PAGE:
Awqa Pacha : Fortified Landscapes of the Pativilca Valley, Central Coast of Perú
79th Annual Meeting of the Society for American Archaeology
This paper presents data from newly documented fortified features in the Pativilca Valley, on the central coast of Perú. Using spatial data collected from the mapping of architecture and surface assemblages, the relationships between defensive architecture, fortified attributes, and landscape features are explored. Pottery and lithic types, as well as special artifacts, yield insight into the temporal assignment of sites, many of which are multicomponent. The earliest fortifications in the valley date to the Early Horizon (ca. 900-200 B.C.), or the transition to the Early Intermediate Period (ca. 200 B.C. – A.D. 200). Extensive fortified complexes characterize the Middle Horizon (ca. A.D. 500-1000). There is little indication that forts were heavily used in subsequent time periods. These data are considered along with regional data on fortifications from neighboring valleys. Analysis of the overall distribution of forts both temporally and chronologically indicates a distinct pattern of fortification for the Pativilca Valley. Results add to a growing database of fort locations and attributes for the coastal region of Perú, and lend further support to the need to consider conflict or defensive measures in local historical sequences.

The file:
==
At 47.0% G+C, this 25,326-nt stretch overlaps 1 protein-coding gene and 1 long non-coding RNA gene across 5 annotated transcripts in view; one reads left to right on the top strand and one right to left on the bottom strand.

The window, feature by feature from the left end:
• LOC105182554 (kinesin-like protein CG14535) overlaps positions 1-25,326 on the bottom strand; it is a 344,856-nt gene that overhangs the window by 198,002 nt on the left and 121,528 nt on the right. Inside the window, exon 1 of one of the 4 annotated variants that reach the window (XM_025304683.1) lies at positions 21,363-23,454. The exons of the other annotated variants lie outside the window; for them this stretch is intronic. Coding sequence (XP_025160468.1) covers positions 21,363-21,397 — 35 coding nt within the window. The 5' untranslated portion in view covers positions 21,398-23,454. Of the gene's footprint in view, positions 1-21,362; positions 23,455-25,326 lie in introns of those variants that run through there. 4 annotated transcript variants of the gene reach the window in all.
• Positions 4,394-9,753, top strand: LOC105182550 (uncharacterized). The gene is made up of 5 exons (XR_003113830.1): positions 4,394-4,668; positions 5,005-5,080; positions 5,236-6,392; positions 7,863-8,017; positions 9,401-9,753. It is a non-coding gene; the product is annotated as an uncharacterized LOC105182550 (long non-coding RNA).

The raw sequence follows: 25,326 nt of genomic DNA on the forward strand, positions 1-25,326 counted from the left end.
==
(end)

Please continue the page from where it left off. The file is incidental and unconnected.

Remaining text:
Margaret Brown Vega, Nathan Craig, and Gerbert Asencios Lindo (2014).
Awqa Pacha : Fortified Landscapes of the Pativilca Valley, Central Coast of Perú. Presented at 79th Annual Meeting of the Society for American Archaeology, Austin, TX.